Most people who move to Byron Bay for a year’s sabbatical tend to simplify their lives – filling each day with leisurely pursuits such as swimming at the beach, yoga sessions and lattes. But ex-Sydneysiders Kimberly Amos and Stephen Eakin tried a different angle. They decided to spend their year living in the popular town on the NSW North Coast, buying and renovating a house, instead.

“We’re busy people who just love a challenge,” says Kimberly of their decision to take on the project of returning an old beachside weatherboard to what it once was. “We’ve always loved renovating but, what’s more important is that we felt having a purpose for our time away would really help us blend into local life, make friends and feel as though we were a part of the community, rather than just visitors.”

Whether it was this connection with the local way of life or the success of the reno, Kimberly and Stephen found themselves hooked on the idea of staying up north and tackling further restoration work. Suddenly the prospect of Stephen hanging up his surfboard and returning to corporate life as a city banker just didn’t cut it. The couple, (along with their three children: Noah, Hunter and Arlo), set about finding another property venture – as a justification for prolonging their stay in paradise.

The perfect project presented itself in the heart of Byron Bay – a tired old guesthouse development in need of imagination and energy.

“Finding a business we could attach a vision to gave me the confidence to stay,” says Stephen.

Although it had been on the market for a while, with plans approved for demolition and replacement with several townhouses, Kimberly and Stephen still saw potential in the exisiting buildings and so set to work on a series of renovations on the business buildings and the adjoining home that has since become their full-time residence. Their efforts and accrued expertise resulted in the launch of the Atlantic Guesthouses and Little Palm, the family’s two-storey Caribbean-inspired home tucked in between the guesthouses and a nature reserve beyond.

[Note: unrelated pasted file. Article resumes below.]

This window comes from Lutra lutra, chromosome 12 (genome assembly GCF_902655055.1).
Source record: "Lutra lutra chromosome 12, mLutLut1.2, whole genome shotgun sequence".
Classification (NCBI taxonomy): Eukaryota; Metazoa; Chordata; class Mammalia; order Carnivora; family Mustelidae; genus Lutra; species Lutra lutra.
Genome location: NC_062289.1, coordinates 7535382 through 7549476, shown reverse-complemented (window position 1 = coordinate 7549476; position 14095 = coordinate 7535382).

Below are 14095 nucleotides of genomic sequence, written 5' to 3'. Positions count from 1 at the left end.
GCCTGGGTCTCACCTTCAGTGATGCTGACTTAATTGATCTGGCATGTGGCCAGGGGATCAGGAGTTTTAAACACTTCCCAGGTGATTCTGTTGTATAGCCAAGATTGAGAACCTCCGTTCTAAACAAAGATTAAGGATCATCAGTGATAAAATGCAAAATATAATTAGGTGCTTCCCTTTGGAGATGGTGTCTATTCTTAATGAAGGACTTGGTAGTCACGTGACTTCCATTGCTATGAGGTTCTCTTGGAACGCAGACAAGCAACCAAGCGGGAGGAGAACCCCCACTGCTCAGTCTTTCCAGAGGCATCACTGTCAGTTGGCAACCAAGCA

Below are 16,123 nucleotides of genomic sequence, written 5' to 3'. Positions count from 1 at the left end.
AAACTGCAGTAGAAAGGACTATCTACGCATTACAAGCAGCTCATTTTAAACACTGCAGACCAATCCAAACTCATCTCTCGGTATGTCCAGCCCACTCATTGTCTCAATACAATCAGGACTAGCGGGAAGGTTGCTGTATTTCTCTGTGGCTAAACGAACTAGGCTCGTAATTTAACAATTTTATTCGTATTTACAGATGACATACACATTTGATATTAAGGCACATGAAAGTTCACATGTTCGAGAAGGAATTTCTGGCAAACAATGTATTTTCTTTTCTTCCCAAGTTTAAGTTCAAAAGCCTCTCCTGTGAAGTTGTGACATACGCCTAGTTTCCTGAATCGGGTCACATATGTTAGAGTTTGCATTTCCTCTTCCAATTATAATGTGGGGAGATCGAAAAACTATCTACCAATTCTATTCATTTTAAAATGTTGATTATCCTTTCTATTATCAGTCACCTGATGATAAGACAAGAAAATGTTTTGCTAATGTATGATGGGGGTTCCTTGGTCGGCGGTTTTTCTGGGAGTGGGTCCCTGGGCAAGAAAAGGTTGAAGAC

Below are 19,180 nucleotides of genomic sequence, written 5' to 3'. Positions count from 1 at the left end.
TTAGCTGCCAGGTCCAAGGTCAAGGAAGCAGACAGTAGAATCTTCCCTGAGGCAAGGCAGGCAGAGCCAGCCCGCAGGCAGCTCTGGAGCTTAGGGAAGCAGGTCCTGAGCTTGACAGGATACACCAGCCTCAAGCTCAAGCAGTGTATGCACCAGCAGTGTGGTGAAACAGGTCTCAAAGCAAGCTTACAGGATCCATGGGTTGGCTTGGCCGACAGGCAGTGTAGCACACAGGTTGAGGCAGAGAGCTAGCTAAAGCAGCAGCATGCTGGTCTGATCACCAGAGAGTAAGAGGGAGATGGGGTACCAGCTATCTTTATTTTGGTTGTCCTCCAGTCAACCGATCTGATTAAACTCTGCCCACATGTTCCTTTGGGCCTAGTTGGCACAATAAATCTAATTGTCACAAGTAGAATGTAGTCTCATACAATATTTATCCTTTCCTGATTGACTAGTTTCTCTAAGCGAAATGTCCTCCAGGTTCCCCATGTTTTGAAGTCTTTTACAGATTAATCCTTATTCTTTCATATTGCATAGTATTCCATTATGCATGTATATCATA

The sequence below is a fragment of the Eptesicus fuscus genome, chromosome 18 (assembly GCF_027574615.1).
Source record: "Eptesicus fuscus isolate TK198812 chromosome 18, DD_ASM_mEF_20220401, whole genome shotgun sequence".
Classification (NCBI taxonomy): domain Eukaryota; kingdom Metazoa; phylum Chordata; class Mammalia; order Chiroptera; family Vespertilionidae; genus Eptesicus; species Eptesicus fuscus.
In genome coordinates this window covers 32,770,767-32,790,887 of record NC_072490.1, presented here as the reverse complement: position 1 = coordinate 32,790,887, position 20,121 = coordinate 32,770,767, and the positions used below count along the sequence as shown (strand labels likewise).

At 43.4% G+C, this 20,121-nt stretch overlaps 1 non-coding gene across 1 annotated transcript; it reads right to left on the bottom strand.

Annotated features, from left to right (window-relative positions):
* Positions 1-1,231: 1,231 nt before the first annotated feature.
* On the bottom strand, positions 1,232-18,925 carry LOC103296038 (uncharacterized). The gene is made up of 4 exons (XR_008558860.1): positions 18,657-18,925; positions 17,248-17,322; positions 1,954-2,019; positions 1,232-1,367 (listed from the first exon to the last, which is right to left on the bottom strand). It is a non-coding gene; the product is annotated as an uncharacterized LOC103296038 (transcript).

Although now fresh and open-plan with plenty of modern conveniences, the new-look Little Palm hides a history of neglect. Before Kimberly and Stephen’s inspired intervention, the old weatherboard cottage was in such a state, the general consensus was that it was beyond repair. “A lot of people told us to tear the house down, but we wanted to keep it, and it has been very rewarding for us,” says Kimberly, in a tone usually reserved for loved ones, not inanimate objects.

“In fact, we’ve never knocked a house down, partly because we like the challenge of working with what is there. But it’s also a matter of respect for what came before us. A lot of work went into these old cottages, and the detailing – such as the fretwork – is just breathtaking. We feel a great sense of satisfaction being involved in their preservation.”

The couple’s chosen renovation style is a beautiful melange of their love for sunny Caribbean style, surf culture and Kimberly’s keen eye for detail. What they have done with the weatherboard house – including the addition of air-circulating shutters, wide bi-fold doors and three-metre-deep verandahs – encourages the indoor/outdoor lifestyle that this energetic family needs, comfortably allowing them to inhabit every corner of the building regardless of what the tropical Byron Bay weather dishes up.

The decoration throughout is casually simple – a mix of key Danish designs and relaxed beach-house style to fit perfectly with the family’s lifestyle.

Beyond aesthetics, the design priority was function; each room has been remodelled with practicality in mind. “I don’t think you can have too many drawers,” says Kimberly of her decision to integrate storage into the beds, walls and seating. “An organised house means a happy mother, after all!”

It is the fretwork with its palm-tree detailing, however, that really supported the architecture’s true character and ultimately gave the house its name. “The builders nicknamed the house ‘Little Palm’, because of the tree’s carving in the fretwork. And it stuck!” says Kimberly. “Including the palm was a lot of extra work at the time, but it was worth it, as it is the ‘little palm’ fretwork motif that people remember most.”

With the Atlantic Guesthouses and Little Palm completed, what’s next on the agenda for this dynamic duo? “I think the time has come for us to sit back and enjoy what we’ve created for a while. Although, I do have an idea for renovating one of the back cottages!” says Kimberly, shooting Stephen a warning glance, to prepare him for what work and planning lies ahead.